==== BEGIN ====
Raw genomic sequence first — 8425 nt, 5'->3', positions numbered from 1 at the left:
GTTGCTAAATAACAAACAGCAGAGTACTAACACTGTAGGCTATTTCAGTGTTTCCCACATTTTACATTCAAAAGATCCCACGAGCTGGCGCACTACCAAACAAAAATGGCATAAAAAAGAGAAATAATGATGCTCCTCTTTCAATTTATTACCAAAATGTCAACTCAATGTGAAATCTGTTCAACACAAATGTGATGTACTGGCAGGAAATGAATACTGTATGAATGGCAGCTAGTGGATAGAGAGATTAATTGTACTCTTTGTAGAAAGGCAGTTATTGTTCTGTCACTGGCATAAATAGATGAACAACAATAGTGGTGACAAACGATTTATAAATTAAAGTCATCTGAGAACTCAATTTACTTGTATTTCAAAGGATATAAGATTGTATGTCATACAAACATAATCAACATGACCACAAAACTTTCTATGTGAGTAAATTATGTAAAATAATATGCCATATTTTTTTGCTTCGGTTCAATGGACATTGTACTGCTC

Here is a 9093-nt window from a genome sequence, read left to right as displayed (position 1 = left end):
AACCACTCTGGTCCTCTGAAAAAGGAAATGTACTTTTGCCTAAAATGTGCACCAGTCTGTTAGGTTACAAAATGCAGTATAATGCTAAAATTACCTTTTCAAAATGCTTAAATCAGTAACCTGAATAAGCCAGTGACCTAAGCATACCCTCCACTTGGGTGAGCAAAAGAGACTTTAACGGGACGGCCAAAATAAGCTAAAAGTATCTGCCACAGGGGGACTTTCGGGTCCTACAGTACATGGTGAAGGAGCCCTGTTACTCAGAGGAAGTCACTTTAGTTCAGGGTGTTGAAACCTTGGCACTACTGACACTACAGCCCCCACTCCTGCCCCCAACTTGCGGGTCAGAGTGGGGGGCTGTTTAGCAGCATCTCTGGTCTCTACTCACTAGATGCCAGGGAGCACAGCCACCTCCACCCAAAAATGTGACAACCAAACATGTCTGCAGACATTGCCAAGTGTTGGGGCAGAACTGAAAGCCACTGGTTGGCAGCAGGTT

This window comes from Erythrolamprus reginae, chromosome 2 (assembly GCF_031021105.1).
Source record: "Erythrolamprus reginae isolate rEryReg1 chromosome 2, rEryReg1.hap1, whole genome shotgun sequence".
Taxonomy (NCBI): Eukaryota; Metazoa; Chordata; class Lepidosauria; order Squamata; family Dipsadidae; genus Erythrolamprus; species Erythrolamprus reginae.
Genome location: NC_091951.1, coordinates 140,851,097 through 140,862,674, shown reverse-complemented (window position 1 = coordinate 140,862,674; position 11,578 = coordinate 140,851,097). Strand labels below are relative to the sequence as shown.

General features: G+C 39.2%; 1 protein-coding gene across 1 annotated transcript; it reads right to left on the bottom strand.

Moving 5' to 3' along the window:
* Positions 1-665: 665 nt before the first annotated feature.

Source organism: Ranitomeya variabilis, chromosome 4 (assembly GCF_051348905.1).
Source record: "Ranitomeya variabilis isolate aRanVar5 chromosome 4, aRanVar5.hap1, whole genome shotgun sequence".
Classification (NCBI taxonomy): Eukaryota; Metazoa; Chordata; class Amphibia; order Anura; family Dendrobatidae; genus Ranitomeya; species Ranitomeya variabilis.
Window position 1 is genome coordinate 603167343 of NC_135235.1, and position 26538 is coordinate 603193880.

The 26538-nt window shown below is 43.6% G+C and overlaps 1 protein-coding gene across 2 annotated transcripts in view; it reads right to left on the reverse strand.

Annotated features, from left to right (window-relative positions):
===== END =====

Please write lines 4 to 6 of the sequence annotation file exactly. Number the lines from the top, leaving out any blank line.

AACCACTCTGGTCCTCTGAAAAAGGAAATGTACTTTTGCCTAAAATGTGCACCAGTCTGTTAGGTTACAAAATGCAGTATAATGCTAAAATTACCTTTTCAAAATGCTTAAATCAGTAACCTGAATAAGCCAGTGACCTAAGCATACCCTCCACTTGGGTGAGCAAAAGAGACTTTAACGGGACGGCCAAAATAAGCTAAAAGTATCTGCCACAGGGGGACTTTCGGGTCCTACAGTACATGGTGAAGGAGCCCTGTTACTCAGAGGAAGTCACTTTAGTTCAGGGTGTTGAAACCTTGGCACTACTGACACTACAGCCCCCACTCCTGCCCCCAACTTGCGGGTCAGAGTGGGGGGCTGTTTAGCAGCATCTCTGGTCTCTACTCACTAGATGCCAGGGAGCACAGCCACCTCCACCCAAAAATGTGACAACCAAACATGTCTGCAGACATTGCCAAGTGTTGGGGCAGAACTGAAAGCCACTGGTTGGCAGCAGGTT

This window comes from Erythrolamprus reginae, chromosome 2 (assembly GCF_031021105.1).
Source record: "Erythrolamprus reginae isolate rEryReg1 chromosome 2, rEryReg1.hap1, whole genome shotgun sequence".